An overlook of the pivotal moments of President Biden’s political career
President Joe Biden’s history in politics began long before 2008, when he ran alongside Barack Obama as his running mate in the 2008 Presidential election. President Joe Biden served an incredible 36 years in the Senate, eight years as Vice President, and has returned to the White House to serve America as the oldest Commander-in-Chief in U.S. history at 78 years old.
With a political history largely diminished by the accomplishments of those he worked alongside, it is critical to understand Biden’s achievements in office leading up to the 2020 election, as well as the personal setbacks he faced on his way to the White House.
Biden has been a historical politician since he first became a Senator in 1972 at the age of 29, making him the fifth-youngest person ever elected to the U.S. Senate. Tragedy marked Biden’s life since the start of his political career, as his wife and 13-month old daughter died in a car crash just weeks after securing his Senate seat. His two sons, Hunter and Beau, survived the crash but were hospitalized with severe injuries. Biden took his Senate oath in his son Beau’s hospital room.
At the time that Biden began his senate career, the win was a massive political upset. He achieved victory over an established two-term Republican Senator by running ad campaigns which portrayed Biden as the younger, more in touch and relatable candidate. The bottom of the ads read, “He understands what’s happening today.”
Biden’s accomplishments as a senator span across a multitude of different topics and policies. In 1979, he secured the passage of arms limitation agreement between the U.S. and the Soviet Union, successfully reducing the risk of global nuclear disaster. In 1986, he was one of the first senators to introduce a climate change bill, which then led to the formation of a climate change task force.
As a senator, Biden was a proponent of peace and security for various nations. He pushed the United States to intervene in the Yugoslav wars of the 1990’s, which brought peace to the region and ended ethnic cleansing. Biden also supported the expansion of NATO across Europe to include the Warsaw Pact nations: Poland, Hungary and the Czech Republic. Through this NATO expansion, the United States was able to create a more unified and peaceful Europe.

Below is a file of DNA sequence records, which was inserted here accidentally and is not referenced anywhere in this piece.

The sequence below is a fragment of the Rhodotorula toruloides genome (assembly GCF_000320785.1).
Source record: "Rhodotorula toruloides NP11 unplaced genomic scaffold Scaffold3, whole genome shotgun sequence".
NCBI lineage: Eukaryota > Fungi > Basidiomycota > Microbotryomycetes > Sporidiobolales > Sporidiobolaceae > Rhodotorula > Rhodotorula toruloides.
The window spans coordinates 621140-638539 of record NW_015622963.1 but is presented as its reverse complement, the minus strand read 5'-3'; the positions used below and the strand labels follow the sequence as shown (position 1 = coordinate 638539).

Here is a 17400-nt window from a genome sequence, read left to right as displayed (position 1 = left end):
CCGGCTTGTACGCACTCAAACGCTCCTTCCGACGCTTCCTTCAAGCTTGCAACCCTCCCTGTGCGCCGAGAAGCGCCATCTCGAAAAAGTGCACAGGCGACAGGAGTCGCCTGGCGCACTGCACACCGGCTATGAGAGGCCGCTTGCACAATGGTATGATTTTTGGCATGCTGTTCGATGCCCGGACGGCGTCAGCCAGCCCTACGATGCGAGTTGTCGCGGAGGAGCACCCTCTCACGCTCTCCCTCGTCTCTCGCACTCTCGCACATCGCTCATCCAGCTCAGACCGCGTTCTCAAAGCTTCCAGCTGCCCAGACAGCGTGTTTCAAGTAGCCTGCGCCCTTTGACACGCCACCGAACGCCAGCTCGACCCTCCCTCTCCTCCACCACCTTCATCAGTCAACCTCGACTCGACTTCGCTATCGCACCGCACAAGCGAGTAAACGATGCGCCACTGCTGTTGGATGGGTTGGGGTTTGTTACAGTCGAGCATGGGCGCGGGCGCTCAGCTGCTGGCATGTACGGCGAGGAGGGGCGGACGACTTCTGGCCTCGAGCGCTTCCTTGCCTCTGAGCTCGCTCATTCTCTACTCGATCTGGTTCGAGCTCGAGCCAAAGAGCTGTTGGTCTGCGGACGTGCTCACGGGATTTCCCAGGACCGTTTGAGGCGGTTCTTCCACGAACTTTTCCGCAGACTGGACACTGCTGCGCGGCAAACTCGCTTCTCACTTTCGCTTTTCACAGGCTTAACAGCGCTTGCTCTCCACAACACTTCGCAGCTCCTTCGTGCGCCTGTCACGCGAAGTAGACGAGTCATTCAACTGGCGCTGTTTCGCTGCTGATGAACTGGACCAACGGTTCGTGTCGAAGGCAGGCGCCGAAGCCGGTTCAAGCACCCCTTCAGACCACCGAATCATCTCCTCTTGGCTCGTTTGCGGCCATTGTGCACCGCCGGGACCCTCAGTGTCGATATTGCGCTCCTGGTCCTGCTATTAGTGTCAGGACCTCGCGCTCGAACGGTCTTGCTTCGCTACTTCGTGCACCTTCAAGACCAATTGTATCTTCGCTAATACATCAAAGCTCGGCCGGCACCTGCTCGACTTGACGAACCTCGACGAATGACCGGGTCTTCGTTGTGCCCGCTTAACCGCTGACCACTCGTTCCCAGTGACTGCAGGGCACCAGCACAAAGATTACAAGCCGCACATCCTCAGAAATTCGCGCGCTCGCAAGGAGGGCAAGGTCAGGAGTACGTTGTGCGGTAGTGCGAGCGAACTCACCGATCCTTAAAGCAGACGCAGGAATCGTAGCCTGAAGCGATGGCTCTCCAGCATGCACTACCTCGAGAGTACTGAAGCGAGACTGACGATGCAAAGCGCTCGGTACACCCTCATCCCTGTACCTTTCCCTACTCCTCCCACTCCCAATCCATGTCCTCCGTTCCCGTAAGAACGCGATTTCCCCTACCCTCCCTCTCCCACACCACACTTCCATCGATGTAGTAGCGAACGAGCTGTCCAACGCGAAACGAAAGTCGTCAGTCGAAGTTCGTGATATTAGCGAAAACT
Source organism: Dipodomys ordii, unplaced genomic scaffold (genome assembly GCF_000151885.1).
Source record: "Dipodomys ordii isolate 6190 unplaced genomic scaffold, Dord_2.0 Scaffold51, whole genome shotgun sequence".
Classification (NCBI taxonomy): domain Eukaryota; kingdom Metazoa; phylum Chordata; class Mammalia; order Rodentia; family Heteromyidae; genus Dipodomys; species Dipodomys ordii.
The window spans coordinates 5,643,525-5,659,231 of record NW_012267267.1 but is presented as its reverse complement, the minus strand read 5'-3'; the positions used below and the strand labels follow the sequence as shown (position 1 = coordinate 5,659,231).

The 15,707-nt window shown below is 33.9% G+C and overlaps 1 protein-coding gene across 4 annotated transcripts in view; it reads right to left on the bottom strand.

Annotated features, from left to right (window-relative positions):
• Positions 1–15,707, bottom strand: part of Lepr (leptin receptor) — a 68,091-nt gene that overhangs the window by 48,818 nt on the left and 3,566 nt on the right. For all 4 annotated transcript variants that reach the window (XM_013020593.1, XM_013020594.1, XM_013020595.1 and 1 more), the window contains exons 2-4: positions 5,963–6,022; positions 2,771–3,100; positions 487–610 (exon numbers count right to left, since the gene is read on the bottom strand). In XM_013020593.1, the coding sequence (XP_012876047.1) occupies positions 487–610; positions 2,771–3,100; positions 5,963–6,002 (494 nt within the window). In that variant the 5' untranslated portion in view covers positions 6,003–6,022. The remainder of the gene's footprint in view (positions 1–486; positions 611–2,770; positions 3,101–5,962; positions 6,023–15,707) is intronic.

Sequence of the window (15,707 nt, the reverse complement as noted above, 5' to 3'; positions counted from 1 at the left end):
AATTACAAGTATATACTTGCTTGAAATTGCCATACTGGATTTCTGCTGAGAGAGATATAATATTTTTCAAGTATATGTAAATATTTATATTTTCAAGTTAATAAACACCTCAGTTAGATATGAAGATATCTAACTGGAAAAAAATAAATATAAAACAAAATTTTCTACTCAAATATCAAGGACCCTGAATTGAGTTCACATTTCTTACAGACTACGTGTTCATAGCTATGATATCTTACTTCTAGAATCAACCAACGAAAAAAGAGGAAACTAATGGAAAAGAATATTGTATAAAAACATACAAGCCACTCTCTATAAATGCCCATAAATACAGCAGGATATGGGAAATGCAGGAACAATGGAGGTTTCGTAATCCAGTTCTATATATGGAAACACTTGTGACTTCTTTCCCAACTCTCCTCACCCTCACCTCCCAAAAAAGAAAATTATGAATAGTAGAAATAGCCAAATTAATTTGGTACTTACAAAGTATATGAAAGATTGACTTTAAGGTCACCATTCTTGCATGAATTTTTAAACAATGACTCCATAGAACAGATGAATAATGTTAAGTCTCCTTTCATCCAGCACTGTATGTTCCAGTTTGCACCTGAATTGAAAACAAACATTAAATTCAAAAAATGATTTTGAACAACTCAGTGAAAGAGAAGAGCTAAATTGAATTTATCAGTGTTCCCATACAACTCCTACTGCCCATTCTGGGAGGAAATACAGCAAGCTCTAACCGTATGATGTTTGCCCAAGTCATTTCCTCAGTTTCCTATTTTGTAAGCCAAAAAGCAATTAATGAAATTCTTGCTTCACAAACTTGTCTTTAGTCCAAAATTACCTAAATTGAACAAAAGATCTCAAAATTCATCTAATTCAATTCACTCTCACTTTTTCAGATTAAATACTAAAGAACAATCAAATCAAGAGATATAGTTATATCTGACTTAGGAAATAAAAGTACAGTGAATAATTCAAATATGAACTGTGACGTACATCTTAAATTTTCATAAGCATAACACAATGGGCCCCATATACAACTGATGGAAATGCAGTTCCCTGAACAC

Biden heavily pushed for civil rights to be at the forefront of U.S. politics, and worked as a member of the Senate Judiciary Committee on multiple important cases. He urged then President Ronald Reagan to block Jeff Sessions from becoming a federal judge in Alabama, after allegations emerged that Sessions had made multiple racially insensitive remarks to his staff while working as a U.S. attorney in Alabama.
Biden then became chair of the Judiciary Committee in 1987. During his service until 1995, he played a key role in blocking the confirmation of conservative Supreme Court Nominee Robert Bork, as well as overseeing the confirmation of Ruth Bader Ginsberg in 1993, the second woman ever to sit on the court.
Regardless of these accomplishments, Biden is no stranger to criticism. During the 2020 Presidential Campaigns, Trump stated that he “did more in 47 months as President than Joe Biden did in 47 years.”
Biden has been criticized for certain controversial calls, such as writing and advocating for the 1994 Crime Bill, which he saw through the Senate and was signed into law by Bill Clinton. Both Republicans and Democrats see it as one of the greatest weaknesses of Biden’s senatorial career, as the bill was intended to lower crime nationwide but largely led to an increase in mass incarceration.
Biden worked to right these wrongs during his service as Vice President from 2008 to 2016. As VP during the Obama administration, Biden was a key negotiator with Republicans and reached across the aisle to help pass the 2010 Tax Relief Act, the Budget Control Act of 2011 and the American Taxpayer Relief Act of 2012.
As a result of his 2016 work aimed at improving the “prevention, diagnosis and treatment” of cancer, and because of his ongoing commitment to healthcare and cancer research, the Lancet Oncology, a medical journal focused on the study of various cancers gave Biden an endorsement in Oct. of 2020.
Biden was a key negotiator in the passing of the Affordable Care Act, more commonly referred to as Obamacare, which guaranteed healthcare coverage for 20 million previously uninsured Americans, as well as those with pre-existing conditions.
Biden’s consistency as both a Senator and as Vice President, despite personal setbacks, speaks to his character as an individual and promises a bright future for Americans as we enter a new presidential administration.